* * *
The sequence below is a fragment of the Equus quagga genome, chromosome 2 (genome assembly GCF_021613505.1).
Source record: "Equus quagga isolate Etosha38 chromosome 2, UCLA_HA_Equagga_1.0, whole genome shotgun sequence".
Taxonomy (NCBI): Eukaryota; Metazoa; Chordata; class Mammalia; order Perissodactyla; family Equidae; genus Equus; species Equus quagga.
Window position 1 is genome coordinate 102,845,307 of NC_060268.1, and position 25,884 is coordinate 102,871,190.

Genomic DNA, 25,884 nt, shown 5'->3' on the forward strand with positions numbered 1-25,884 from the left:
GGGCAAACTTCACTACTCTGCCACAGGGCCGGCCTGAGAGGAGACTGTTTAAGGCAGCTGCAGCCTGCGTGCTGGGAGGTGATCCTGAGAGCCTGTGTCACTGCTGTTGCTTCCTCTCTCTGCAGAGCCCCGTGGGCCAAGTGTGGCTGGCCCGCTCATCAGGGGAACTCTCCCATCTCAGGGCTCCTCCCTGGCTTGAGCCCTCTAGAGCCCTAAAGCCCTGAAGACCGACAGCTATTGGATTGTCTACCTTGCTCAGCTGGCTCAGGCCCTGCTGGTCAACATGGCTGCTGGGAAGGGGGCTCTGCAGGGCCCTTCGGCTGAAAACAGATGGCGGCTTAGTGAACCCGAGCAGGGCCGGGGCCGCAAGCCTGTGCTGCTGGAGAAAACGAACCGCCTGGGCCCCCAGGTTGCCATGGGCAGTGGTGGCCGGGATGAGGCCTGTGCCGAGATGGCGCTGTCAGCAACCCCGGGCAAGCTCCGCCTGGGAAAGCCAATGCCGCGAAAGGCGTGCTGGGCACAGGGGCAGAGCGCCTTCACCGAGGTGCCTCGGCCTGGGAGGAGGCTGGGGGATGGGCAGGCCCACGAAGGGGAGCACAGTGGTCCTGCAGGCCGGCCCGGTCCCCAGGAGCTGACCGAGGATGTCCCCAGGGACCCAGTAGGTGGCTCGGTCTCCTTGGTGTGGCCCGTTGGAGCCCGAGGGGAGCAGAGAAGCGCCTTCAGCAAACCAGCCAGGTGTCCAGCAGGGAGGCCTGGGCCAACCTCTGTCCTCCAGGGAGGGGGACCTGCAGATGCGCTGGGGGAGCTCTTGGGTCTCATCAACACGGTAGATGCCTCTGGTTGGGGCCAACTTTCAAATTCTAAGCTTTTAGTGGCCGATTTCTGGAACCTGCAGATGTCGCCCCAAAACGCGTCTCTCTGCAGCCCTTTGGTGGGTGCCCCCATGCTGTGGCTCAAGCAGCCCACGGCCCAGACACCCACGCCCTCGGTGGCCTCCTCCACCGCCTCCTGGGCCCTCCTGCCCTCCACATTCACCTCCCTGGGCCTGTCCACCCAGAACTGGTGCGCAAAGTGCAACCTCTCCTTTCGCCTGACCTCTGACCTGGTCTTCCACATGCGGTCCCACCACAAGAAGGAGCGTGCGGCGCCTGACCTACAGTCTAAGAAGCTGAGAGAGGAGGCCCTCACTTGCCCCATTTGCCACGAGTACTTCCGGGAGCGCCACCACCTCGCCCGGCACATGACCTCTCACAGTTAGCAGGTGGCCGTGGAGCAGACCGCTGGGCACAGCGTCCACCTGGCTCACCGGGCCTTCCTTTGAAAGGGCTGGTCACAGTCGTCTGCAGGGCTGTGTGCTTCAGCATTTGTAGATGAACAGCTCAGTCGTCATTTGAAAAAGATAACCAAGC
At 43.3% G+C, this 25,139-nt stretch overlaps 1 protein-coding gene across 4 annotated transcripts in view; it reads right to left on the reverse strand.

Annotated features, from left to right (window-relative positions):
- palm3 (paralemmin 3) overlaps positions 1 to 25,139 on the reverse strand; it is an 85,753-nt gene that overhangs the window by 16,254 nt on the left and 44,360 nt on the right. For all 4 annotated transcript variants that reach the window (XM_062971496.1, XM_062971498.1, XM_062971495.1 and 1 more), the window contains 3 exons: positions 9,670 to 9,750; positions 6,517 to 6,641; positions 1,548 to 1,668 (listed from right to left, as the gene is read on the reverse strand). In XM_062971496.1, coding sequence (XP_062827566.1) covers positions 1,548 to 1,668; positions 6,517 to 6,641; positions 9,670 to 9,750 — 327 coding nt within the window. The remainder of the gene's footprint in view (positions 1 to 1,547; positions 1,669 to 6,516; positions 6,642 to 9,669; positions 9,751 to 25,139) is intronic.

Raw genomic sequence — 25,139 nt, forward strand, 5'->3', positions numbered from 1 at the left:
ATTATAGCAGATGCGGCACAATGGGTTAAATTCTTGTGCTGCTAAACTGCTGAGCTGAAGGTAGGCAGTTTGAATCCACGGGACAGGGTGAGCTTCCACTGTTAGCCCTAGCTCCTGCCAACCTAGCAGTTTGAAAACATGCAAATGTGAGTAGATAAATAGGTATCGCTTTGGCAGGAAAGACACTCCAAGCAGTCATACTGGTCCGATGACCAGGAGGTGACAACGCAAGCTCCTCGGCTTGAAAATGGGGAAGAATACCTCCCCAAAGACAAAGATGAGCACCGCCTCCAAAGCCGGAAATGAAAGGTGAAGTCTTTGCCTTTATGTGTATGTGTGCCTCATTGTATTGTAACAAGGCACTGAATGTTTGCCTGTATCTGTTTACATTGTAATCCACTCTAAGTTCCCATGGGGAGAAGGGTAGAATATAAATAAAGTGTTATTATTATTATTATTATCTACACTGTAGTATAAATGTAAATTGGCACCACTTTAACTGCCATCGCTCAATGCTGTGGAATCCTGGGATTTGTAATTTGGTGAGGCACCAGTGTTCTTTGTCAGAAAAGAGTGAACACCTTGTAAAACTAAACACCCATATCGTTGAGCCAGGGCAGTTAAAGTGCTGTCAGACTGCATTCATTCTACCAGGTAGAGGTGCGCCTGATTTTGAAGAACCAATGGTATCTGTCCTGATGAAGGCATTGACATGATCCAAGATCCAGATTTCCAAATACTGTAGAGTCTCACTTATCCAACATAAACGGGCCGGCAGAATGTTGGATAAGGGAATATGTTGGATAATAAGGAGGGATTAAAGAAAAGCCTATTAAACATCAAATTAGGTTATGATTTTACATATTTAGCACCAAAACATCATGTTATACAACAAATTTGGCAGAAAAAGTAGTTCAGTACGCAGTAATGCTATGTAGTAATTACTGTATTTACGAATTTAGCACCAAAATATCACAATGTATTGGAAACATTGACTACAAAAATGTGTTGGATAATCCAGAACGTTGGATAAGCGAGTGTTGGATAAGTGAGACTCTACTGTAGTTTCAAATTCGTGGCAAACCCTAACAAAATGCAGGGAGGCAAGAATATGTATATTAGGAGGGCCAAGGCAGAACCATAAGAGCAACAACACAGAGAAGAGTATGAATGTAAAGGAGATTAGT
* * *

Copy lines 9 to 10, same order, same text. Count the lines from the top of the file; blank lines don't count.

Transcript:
- palm3 (paralemmin 3) overlaps positions 1 to 25,139 on the reverse strand; it is an 85,753-nt gene that overhangs the window by 16,254 nt on the left and 44,360 nt on the right. For all 4 annotated transcript variants that reach the window (XM_062971496.1, XM_062971498.1, XM_062971495.1 and 1 more), the window contains 3 exons: positions 9,670 to 9,750; positions 6,517 to 6,641; positions 1,548 to 1,668 (listed from right to left, as the gene is read on the reverse strand). In XM_062971496.1, coding sequence (XP_062827566.1) covers positions 1,548 to 1,668; positions 6,517 to 6,641; positions 9,670 to 9,750 — 327 coding nt within the window. The remainder of the gene's footprint in view (positions 1 to 1,547; positions 1,669 to 6,516; positions 6,642 to 9,669; positions 9,751 to 25,139) is intronic.

Raw genomic sequence — 25,139 nt, forward strand, 5'->3', positions numbered from 1 at the left: